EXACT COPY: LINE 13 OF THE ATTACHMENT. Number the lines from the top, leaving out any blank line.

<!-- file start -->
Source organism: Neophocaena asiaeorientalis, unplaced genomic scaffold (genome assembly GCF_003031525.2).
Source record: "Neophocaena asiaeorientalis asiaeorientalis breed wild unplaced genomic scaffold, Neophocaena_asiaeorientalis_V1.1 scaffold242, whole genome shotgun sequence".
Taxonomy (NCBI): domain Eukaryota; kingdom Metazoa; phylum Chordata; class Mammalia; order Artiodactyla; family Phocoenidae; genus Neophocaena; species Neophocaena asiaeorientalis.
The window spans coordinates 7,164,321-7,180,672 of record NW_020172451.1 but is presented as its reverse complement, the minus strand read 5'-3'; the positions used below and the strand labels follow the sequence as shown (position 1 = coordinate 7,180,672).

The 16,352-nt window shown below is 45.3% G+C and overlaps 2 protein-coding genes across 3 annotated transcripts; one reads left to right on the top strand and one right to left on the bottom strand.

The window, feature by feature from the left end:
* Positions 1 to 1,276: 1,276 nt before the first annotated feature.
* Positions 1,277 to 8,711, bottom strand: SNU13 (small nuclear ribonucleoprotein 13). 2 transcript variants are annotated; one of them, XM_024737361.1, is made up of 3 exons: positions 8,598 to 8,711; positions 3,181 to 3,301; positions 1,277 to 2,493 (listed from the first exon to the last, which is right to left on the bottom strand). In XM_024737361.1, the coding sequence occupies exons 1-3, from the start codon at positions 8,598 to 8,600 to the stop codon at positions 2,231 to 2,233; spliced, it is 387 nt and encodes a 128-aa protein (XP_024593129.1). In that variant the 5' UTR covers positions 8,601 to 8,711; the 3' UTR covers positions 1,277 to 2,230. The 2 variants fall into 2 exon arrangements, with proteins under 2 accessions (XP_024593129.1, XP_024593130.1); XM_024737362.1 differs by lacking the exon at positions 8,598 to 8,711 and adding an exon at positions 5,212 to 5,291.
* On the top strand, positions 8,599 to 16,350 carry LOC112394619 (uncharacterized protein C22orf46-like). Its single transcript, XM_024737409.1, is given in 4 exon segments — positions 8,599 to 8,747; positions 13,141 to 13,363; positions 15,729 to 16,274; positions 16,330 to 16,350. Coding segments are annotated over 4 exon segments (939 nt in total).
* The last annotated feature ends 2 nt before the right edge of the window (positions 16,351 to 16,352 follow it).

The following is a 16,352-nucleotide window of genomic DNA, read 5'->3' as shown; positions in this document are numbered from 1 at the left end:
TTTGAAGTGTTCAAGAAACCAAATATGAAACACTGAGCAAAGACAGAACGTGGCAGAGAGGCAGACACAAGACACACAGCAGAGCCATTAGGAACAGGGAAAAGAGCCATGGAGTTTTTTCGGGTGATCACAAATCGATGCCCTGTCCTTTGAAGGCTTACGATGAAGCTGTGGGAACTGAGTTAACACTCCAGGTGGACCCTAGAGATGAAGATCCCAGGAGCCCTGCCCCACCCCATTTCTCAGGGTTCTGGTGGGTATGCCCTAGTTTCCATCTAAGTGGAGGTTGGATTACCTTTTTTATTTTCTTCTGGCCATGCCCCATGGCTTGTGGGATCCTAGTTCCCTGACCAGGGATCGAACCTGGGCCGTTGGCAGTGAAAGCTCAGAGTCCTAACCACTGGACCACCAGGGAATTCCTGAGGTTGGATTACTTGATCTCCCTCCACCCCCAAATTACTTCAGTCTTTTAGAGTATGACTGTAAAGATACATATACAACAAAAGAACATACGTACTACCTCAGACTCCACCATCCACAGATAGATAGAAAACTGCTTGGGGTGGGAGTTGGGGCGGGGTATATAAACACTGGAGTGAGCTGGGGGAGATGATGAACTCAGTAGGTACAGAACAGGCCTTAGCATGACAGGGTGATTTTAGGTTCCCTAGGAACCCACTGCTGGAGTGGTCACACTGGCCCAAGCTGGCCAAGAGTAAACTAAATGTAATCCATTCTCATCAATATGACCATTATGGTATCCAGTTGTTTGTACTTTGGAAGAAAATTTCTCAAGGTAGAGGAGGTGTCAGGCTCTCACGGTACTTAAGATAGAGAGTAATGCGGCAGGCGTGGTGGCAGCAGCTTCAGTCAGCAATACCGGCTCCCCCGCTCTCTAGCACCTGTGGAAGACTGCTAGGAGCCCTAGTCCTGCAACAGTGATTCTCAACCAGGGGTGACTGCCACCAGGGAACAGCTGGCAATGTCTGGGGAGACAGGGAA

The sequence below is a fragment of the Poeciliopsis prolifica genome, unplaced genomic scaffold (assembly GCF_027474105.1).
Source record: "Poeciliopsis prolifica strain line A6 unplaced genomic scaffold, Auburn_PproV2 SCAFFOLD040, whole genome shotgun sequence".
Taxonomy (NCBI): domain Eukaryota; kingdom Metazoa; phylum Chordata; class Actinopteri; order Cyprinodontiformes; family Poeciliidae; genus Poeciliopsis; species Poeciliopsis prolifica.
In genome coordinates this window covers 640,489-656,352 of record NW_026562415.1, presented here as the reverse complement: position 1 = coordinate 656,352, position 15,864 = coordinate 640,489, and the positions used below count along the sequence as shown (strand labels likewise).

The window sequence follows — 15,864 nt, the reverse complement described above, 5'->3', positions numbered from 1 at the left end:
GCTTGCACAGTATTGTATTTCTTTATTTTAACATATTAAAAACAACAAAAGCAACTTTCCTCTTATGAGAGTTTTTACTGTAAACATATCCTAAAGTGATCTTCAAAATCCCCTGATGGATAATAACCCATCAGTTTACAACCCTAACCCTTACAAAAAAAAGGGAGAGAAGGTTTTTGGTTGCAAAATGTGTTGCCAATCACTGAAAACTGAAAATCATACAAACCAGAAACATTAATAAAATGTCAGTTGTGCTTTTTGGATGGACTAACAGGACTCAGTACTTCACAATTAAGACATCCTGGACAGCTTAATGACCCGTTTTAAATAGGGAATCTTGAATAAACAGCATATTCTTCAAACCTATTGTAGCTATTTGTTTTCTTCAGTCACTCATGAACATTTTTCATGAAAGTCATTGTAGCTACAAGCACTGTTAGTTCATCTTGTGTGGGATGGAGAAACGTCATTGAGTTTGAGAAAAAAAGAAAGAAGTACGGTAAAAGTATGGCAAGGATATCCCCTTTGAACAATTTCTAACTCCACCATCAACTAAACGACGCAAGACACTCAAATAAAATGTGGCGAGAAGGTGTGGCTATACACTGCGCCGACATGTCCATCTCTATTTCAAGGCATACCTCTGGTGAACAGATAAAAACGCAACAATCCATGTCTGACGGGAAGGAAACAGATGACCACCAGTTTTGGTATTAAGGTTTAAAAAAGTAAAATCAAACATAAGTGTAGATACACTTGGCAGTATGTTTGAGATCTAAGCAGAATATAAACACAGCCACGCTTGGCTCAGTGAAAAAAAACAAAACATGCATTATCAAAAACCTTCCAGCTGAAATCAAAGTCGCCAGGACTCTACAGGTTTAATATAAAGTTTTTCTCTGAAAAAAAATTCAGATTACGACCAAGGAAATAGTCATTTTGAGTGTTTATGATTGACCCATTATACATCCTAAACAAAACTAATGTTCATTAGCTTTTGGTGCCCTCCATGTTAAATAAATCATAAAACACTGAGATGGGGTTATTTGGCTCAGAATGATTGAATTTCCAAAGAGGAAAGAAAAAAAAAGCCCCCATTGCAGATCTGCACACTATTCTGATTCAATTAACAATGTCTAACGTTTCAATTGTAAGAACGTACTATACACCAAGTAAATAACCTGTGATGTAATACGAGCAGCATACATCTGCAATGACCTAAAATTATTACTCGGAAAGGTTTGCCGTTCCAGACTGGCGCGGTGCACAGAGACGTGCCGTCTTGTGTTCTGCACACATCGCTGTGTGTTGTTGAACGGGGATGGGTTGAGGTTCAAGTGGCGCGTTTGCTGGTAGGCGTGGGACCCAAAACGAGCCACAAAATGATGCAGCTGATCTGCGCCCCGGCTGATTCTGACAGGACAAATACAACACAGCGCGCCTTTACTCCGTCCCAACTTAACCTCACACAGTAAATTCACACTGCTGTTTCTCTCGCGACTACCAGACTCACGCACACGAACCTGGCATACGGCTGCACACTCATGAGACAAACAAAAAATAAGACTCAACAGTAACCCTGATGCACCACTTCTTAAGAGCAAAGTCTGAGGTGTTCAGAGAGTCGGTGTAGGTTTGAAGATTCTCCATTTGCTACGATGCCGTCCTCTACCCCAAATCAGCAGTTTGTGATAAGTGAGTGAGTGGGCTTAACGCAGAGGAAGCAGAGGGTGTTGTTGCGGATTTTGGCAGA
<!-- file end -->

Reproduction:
The sequence below is a fragment of the Poeciliopsis prolifica genome, unplaced genomic scaffold (assembly GCF_027474105.1).